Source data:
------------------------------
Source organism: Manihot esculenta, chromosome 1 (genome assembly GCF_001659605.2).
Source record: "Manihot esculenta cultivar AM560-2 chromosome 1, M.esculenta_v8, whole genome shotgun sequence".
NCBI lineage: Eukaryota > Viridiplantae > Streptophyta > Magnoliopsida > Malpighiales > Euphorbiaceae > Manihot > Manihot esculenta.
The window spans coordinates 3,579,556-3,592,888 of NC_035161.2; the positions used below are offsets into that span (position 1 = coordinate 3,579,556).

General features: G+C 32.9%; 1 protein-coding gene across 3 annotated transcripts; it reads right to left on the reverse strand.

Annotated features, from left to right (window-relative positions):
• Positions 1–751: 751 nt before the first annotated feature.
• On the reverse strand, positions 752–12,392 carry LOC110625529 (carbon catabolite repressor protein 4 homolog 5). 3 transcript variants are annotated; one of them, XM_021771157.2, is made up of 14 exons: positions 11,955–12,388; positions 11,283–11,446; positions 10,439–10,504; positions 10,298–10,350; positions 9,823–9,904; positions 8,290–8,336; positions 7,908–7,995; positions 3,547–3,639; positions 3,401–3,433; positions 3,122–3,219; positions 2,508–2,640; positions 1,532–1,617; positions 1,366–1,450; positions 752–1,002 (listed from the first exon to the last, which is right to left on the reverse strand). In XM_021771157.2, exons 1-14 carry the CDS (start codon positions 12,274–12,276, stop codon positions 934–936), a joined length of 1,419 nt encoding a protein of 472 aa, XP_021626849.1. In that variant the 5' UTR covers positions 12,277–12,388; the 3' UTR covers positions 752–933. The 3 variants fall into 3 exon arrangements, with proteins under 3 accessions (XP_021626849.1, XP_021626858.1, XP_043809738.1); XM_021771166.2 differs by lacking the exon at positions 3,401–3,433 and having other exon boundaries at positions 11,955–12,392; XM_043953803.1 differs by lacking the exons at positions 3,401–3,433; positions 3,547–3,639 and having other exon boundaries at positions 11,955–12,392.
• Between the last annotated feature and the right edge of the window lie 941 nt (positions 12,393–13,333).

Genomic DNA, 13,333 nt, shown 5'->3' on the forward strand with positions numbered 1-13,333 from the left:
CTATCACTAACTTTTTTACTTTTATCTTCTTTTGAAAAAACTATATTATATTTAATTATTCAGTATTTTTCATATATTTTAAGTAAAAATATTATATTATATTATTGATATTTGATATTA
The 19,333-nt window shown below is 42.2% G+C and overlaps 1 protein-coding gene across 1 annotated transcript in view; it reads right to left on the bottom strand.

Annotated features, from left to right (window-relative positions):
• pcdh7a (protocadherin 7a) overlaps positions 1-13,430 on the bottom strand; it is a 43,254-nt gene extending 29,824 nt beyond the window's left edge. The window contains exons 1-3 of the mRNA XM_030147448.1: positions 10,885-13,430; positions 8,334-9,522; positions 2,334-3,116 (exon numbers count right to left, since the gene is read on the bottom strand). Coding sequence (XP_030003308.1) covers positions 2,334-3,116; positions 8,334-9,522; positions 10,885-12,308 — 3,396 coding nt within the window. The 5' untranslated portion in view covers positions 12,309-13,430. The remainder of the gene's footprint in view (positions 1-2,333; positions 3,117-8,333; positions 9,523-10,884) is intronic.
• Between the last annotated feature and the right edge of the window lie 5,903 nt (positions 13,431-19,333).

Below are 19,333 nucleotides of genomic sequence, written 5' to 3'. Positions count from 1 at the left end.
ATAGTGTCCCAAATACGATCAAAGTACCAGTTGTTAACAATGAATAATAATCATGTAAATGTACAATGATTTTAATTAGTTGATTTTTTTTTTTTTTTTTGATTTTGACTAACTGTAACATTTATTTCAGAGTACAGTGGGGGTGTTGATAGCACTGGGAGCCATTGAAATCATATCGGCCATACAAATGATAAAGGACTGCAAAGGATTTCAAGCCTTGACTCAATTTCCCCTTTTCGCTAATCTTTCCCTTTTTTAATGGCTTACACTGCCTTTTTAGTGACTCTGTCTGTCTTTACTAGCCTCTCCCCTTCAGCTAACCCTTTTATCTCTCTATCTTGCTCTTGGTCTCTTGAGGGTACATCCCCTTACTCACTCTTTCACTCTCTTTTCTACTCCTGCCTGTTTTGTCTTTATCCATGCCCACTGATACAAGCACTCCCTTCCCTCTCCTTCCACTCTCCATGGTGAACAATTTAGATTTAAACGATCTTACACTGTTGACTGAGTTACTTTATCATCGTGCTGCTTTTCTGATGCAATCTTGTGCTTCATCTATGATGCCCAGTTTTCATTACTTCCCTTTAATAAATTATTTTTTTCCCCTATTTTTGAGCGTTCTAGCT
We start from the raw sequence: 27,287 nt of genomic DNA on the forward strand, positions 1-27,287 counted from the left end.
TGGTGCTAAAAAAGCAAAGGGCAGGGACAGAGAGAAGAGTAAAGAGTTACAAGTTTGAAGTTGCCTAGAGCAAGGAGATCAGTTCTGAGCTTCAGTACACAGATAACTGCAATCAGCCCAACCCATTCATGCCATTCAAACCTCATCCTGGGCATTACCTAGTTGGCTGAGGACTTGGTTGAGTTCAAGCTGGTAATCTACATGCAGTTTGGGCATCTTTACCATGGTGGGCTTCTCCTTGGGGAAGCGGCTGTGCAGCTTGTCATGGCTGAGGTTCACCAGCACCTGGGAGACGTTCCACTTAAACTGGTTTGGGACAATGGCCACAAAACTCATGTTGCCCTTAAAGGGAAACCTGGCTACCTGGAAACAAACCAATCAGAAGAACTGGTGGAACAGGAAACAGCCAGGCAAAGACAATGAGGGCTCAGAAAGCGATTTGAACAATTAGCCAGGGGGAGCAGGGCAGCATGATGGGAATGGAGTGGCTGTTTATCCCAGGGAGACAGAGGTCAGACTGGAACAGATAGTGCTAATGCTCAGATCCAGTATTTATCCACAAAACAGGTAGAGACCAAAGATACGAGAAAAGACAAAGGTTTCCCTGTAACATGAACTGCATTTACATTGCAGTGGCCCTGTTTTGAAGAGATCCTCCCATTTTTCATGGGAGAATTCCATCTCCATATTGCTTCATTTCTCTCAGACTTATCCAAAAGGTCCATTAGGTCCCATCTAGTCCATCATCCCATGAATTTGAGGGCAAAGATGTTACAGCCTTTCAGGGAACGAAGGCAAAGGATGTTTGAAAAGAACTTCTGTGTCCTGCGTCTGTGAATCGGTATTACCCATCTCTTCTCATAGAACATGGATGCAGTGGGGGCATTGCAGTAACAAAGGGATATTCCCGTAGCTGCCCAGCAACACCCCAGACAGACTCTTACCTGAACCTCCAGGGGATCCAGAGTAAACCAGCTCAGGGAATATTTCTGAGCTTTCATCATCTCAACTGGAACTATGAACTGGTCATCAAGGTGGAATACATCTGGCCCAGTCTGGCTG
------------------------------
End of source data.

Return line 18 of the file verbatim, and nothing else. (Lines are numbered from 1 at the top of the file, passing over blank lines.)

We start from the raw sequence: 27,287 nt of genomic DNA on the forward strand, positions 1-27,287 counted from the left end.